To recover quickly, don’t let your disdain linger; replace it with a smile or other sign to cover your real emotions. In some cases, a slight sweep of your hand across your mouth can be what erases the frown. Once your hand has passed your mouth, the smile appears, replacing the frown.   

Mental Imprint

People sense body language based on their past experiences. Thus, the meaning they assign to body language gestures is somewhat dependant on the mental imprint they have of similar movements they’ve seen in the past. That’s why those movements have become imprinted in their mind. And that’s how they’ll assign meanings to your actions.

Therefore, to better conceal some of your movements, understand how they may be interpreted based on the meaning someone may assign to them. Once again, if you do display an action that you wish to conceal, cover it up by showing another signal that’s more appropriate for your purposes. As stated, you can cover the display of a momentary frown with a smile. If you enact that display of the smile quickly, the thought behind your frown may go unrecognized.


Gestures are another form of body language that exposes clues to your thoughts. To conceal unwanted displays of your thoughts, be mindful of the motions you make. Also, be aware that synchronized body language gestures lend insights to the believability that others have of what you’re saying. Thus, in some situations, a missing motion may indicate a lack of truthfulness.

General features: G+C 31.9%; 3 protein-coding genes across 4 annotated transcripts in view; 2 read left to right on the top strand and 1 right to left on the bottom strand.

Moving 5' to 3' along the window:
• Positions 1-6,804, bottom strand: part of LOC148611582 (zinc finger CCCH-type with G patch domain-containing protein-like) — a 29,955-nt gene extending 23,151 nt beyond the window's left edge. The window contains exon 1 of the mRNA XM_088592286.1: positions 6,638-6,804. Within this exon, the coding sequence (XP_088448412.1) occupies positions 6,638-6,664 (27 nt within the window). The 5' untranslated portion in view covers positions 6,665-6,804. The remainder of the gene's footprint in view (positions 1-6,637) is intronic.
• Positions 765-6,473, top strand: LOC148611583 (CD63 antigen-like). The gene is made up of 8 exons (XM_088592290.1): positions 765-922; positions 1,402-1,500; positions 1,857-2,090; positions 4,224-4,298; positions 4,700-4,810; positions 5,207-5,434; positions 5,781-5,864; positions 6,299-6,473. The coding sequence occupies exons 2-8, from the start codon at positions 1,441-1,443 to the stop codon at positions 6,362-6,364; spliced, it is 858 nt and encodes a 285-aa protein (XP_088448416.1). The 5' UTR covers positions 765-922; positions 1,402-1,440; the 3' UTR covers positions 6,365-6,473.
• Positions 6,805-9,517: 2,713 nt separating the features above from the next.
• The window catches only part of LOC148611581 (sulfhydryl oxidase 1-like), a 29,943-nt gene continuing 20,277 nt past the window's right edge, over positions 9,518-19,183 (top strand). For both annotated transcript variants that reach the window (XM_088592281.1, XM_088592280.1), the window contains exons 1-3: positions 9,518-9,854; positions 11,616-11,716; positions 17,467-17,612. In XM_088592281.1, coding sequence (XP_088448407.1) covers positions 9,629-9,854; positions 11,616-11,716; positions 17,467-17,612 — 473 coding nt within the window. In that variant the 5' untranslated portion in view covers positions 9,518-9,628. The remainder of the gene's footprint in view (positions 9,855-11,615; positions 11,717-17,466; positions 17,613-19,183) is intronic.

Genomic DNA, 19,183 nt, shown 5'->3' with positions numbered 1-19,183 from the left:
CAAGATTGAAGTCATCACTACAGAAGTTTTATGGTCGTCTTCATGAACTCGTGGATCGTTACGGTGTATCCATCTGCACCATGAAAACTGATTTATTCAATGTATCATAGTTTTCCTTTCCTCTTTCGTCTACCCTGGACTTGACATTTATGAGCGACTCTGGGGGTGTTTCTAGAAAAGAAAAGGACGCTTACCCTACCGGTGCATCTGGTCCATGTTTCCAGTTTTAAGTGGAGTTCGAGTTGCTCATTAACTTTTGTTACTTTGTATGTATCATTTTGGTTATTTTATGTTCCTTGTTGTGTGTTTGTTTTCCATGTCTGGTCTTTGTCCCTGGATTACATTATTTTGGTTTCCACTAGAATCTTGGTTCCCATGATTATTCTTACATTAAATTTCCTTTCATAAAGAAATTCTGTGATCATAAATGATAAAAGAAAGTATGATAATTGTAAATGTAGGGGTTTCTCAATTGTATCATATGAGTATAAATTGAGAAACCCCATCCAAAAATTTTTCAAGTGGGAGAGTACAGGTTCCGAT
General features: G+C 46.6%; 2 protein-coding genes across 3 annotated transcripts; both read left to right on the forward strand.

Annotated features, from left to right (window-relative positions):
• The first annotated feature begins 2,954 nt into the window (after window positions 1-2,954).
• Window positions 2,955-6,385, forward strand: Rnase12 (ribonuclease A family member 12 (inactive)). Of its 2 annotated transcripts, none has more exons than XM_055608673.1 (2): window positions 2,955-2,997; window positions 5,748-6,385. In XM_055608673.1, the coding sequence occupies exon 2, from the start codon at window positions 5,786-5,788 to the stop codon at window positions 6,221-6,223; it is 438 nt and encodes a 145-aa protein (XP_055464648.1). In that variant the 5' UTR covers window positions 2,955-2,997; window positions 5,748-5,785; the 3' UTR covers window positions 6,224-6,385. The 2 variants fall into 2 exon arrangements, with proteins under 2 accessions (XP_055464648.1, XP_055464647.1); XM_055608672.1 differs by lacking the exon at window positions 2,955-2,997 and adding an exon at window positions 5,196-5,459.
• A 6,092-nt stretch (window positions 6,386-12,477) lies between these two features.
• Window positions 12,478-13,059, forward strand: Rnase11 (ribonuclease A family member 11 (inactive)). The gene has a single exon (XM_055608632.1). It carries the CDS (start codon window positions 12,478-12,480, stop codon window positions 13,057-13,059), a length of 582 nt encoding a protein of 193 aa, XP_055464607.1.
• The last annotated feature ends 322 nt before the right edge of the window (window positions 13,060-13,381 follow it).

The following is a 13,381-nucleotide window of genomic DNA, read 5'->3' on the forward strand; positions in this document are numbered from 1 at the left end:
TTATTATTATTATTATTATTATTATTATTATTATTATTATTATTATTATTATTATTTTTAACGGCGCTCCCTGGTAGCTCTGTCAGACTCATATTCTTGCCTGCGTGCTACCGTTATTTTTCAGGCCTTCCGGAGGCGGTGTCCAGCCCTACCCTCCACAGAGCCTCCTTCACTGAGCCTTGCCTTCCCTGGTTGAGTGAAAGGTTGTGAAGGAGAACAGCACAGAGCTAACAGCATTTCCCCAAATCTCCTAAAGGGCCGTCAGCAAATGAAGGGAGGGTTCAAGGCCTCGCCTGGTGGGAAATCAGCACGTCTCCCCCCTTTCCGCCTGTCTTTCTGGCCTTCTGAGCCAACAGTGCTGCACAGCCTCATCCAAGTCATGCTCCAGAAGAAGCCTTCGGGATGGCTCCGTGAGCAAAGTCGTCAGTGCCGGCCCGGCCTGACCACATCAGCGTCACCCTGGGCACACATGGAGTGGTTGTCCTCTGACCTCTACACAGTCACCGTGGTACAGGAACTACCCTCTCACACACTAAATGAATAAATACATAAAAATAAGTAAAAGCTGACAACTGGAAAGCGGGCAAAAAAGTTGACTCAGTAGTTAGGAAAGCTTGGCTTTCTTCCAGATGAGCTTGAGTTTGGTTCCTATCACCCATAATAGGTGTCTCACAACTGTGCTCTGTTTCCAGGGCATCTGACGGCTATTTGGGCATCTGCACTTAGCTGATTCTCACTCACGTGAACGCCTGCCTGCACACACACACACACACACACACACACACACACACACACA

Most people are aware that their posture gives clues to the way they feel. Slouching at points in a conversation, as an example, may indicate that the person displaying that action is experiencing the mental weight of the discussion he’s in, one that he’d rather avoid. Such displays may also occur in the form of moving backward at specific points of a conversation. That signal might also indicate that person wishes to distance himself from the discussion due to it creating angst in him.

To conceal such signals, be mindful of sitting erect when you may otherwise feel deflated. Become more animated when feeling subdued. The implication is, project the opposite body language of the emotions you’re experiencing. That means you’ll have to control your emotions to control such signals.